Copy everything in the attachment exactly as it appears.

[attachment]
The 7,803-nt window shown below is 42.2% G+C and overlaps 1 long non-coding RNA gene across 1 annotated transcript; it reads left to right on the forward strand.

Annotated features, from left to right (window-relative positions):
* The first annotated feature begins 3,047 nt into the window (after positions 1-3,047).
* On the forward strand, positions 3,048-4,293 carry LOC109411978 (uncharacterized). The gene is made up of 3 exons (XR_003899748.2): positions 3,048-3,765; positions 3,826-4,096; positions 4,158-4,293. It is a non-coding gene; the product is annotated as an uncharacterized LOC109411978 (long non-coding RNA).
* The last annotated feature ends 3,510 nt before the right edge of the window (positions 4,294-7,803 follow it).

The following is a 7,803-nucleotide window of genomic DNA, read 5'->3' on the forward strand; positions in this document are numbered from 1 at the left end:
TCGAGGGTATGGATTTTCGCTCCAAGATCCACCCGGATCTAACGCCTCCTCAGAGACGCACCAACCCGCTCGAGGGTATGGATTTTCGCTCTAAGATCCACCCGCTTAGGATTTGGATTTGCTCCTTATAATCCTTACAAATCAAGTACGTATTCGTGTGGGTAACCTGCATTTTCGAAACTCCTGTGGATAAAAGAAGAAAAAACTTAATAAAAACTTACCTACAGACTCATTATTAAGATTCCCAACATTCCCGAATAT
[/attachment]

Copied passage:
The 7,803-nt window shown below is 42.2% G+C and overlaps 1 long non-coding RNA gene across 1 annotated transcript; it reads left to right on the forward strand.

Annotated features, from left to right (window-relative positions):
* The first annotated feature begins 3,047 nt into the window (after positions 1-3,047).
* On the forward strand, positions 3,048-4,293 carry LOC109411978 (uncharacterized). The gene is made up of 3 exons (XR_003899748.2): positions 3,048-3,765; positions 3,826-4,096; positions 4,158-4,293. It is a non-coding gene; the product is annotated as an uncharacterized LOC109411978 (long non-coding RNA).
* The last annotated feature ends 3,510 nt before the right edge of the window (positions 4,294-7,803 follow it).

The following is a 7,803-nucleotide window of genomic DNA, read 5'->3' on the forward strand; positions in this document are numbered from 1 at the left end:
TCGAGGGTATGGATTTTCGCTCCAAGATCCACCCGGATCTAACGCCTCCTCAGAGACGCACCAACCCGCTCGAGGGTATGGATTTTCGCTCTAAGATCCACCCGCTTAGGATTTGGATTTGCTCCTTATAATCCTTACAAATCAAGTACGTATTCGTGTGGGTAACCTGCATTTTCGAAACTCCTGTGGATAAAAGAAGAAAAAACTTAATAAAAACTTACCTACAGACTCATTATTAAGATTCCCAACATTCCCGAATAT